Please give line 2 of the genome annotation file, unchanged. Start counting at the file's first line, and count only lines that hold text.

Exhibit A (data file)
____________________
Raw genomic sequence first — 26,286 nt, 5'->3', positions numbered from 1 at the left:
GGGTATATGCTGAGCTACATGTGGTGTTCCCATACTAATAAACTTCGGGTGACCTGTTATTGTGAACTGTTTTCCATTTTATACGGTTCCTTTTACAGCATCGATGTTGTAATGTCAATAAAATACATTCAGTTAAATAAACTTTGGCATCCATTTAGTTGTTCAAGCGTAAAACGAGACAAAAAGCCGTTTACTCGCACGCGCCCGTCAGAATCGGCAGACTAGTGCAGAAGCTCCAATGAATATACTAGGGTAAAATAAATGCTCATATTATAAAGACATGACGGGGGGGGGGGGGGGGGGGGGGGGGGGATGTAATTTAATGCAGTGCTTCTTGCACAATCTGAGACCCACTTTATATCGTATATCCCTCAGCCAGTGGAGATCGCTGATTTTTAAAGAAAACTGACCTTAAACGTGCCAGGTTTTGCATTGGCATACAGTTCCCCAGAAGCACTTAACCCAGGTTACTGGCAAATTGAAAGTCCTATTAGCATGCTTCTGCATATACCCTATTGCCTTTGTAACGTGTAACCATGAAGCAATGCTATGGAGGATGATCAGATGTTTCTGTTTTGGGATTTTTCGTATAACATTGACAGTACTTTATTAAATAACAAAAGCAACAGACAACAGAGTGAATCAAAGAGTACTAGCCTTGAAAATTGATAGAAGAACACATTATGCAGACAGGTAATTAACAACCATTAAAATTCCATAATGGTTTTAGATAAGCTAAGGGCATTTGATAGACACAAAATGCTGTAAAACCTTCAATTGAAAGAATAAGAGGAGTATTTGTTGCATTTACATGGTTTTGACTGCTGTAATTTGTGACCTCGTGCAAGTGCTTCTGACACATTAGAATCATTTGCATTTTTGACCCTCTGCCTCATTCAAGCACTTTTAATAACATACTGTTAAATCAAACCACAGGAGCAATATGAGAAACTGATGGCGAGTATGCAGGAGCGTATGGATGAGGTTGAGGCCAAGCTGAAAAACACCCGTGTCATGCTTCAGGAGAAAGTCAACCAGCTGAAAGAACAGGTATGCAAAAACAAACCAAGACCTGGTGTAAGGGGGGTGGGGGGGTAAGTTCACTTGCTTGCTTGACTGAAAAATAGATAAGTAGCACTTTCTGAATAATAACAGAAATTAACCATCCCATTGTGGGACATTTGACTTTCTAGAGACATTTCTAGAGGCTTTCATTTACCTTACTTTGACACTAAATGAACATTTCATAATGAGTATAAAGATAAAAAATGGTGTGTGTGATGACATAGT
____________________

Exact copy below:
GGGTATATGCTGAGCTACATGTGGTGTTCCCATACTAATAAACTTCGGGTGACCTGTTATTGTGAACTGTTTTCCATTTTATACGGTTCCTTTTACAGCATCGATGTTGTAATGTCAATAAAATACATTCAGTTAAATAAACTTTGGCATCCATTTAGTTGTTCAAGCGTAAAACGAGACAAAAAGCCGTTTACTCGCACGCGCCCGTCAGAATCGGCAGACTAGTGCAGAAGCTCCAATGAATATACTAGGGTAAAATAAATGCTCATATTATAAAGACATGACGGGGGGGGGGGGGGGGGGGGGGGGGGGATGTAATTTAATGCAGTGCTTCTTGCACAATCTGAGACCCACTTTATATCGTATATCCCTCAGCCAGTGGAGATCGCTGATTTTTAAAGAAAACTGACCTTAAACGTGCCAGGTTTTGCATTGGCATACAGTTCCCCAGAAGCACTTAACCCAGGTTACTGGCAAATTGAAAGTCCTATTAGCATGCTTCTGCATATACCCTATTGCCTTTGTAACGTGTAACCATGAAGCAATGCTATGGAGGATGATCAGATGTTTCTGTTTTGGGATTTTTCGTATAACATTGACAGTACTTTATTAAATAACAAAAGCAACAGACAACAGAGTGAATCAAAGAGTACTAGCCTTGAAAATTGATAGAAGAACACATTATGCAGACAGGTAATTAACAACCATTAAAATTCCATAATGGTTTTAGATAAGCTAAGGGCATTTGATAGACACAAAATGCTGTAAAACCTTCAATTGAAAGAATAAGAGGAGTATTTGTTGCATTTACATGGTTTTGACTGCTGTAATTTGTGACCTCGTGCAAGTGCTTCTGACACATTAGAATCATTTGCATTTTTGACCCTCTGCCTCATTCAAGCACTTTTAATAACATACTGTTAAATCAAACCACAGGAGCAATATGAGAAACTGATGGCGAGTATGCAGGAGCGTATGGATGAGGTTGAGGCCAAGCTGAAAAACACCCGTGTCATGCTTCAGGAGAAAGTCAACCAGCTGAAAGAACAGGTATGCAAAAACAAACCAAGACCTGGTGTAAGGGGGGTGGGGGGGTAAGTTCACTTGCTTGCTTGACTGAAAAATAGATAAGTAGCACTTTCTGAATAATAACAGAAATTAACCATCCCATTGTGGGACATTTGACTTTCTAGAGACATTTCTAGAGGCTTTCATTTACCTTACTTTGACACTAAATGAACATTTCATAATGAGTATAAAGATAAAAAATGGTGTGTGTGATGACATAGT